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Transcript: Rep. Brad Wenstrup on "Face the Nation," March 5, 2023

Wenstrup says COVID subcommittee wants more intel on virus origins
Rep. Brad Wenstrup says House COVID subcommittee hasn't "seen all that we want to see" about intelligence on virus origins 06:54

The following is a transcript of an interview with Rep. Brad Wenstrup, Republican of Ohio, that aired on "Face the Nation" on Sunday, March 5, 2023.

MARGARET BRENNAN: We turn now to Ohio Congressman Brad Wenstrup, who chairs the Select Subcommittee on the Coronavirus Pandemic. Doctor, welcome to the program. 


MARGARET BRENNAN: There are 18 different intelligence agencies in this country, no consensus on COVID's origins. Two intel agencies undecided, four say it was natural transmission. And then last week, we learned that the Energy Department has joined the FBI in saying the virus likely spread through a mishap at a Chinese lab. Is all of the evidence circumstantial? Have you seen the intelligence?

REP. WENSTRUP: I've seen quite a bit of intelligence, as you might imagine, sitting on the Intelligence Committee. We haven't seen all that we want to see necessarily. And some of it is very classified that I have seen. And so we have to continue driving forward and getting questions answered because the more we find, the more questions that we may have. So you do have a variety of opinions. And really, what we are trying to do is to follow the breadcrumbs, if you will. Look at the forensics of what took place. Obviously, this is one of the more serious things that ever- has ever happened to mankind. And so it is important to find the origins of COVID. And so we're going to continue to investigate. And I encourage the agencies to continue to looking into this as apparently they have been doing.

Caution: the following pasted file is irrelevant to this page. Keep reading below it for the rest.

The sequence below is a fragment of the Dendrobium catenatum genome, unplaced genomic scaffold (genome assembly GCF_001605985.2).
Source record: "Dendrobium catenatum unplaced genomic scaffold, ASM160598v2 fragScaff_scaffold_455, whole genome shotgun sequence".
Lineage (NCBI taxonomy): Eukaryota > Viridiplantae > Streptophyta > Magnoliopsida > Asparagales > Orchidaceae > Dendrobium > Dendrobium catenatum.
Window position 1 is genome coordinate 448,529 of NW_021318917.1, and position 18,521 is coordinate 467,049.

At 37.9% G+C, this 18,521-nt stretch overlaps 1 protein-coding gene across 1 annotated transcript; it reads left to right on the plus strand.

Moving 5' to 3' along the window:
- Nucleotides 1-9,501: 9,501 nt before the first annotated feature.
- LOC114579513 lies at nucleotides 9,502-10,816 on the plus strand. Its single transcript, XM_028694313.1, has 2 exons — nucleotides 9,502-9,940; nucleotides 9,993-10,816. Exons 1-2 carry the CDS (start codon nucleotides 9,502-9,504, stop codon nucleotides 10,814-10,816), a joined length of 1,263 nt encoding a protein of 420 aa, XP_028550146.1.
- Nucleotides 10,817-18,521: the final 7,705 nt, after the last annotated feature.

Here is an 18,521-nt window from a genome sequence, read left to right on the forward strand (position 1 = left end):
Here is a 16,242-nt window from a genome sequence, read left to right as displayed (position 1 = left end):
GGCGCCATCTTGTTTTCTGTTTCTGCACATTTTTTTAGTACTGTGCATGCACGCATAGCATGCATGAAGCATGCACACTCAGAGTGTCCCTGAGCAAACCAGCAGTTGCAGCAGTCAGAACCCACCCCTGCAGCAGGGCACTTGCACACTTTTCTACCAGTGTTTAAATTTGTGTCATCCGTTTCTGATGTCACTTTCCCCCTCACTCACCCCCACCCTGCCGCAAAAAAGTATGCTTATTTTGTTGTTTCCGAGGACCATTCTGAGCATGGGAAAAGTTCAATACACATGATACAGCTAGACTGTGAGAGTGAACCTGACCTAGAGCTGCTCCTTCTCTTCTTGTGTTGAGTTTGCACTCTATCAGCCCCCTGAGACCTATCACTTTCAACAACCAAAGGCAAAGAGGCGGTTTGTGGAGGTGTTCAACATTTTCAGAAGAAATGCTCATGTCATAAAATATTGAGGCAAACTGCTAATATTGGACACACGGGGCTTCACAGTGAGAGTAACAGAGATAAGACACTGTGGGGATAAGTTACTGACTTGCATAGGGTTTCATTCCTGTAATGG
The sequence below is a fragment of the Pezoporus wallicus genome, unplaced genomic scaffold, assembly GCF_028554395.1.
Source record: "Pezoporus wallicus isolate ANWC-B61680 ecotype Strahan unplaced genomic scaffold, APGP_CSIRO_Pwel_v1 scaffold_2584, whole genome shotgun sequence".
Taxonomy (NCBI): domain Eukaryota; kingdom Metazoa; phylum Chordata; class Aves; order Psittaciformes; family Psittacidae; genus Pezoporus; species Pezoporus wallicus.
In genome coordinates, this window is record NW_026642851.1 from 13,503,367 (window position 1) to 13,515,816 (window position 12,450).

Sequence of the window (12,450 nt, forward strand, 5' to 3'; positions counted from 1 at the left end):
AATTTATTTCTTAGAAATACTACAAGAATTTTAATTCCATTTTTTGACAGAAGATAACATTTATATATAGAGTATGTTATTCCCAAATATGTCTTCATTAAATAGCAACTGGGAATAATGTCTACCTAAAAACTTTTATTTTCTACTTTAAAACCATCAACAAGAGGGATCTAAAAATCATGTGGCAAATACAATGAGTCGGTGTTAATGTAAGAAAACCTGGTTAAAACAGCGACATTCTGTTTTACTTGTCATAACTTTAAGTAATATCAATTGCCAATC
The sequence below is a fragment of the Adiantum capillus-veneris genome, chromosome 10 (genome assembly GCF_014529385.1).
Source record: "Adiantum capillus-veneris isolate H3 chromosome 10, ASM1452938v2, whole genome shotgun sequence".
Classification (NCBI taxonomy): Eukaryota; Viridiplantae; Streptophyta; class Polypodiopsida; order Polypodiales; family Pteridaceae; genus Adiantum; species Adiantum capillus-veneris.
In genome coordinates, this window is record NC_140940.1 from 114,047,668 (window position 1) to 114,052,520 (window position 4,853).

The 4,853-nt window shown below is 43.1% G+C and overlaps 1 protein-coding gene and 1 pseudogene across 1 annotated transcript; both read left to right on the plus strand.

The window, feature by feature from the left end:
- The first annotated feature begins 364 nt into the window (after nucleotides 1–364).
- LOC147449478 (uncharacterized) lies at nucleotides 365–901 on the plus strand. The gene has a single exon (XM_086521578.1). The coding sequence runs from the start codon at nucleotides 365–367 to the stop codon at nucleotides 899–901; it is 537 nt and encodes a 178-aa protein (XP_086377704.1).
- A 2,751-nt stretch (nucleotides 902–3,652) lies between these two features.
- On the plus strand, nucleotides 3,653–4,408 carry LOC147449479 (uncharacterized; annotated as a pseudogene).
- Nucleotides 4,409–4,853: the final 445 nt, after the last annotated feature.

MARGARET BRENNAN: Do you expect the FBI and the Energy Department to testify to your committee?

REP. WENSTRUP: That- there may come a time for that. I would hope that they do it willingly and depends on which committee you're talking about, because some of the testimony likely at this point would be classified. And we would have that in the Intelligence Committee. And then others may be on the subcommittee--


REP. WENSTRUP: where it's more open source or non-classified material. So it may be a combination of both.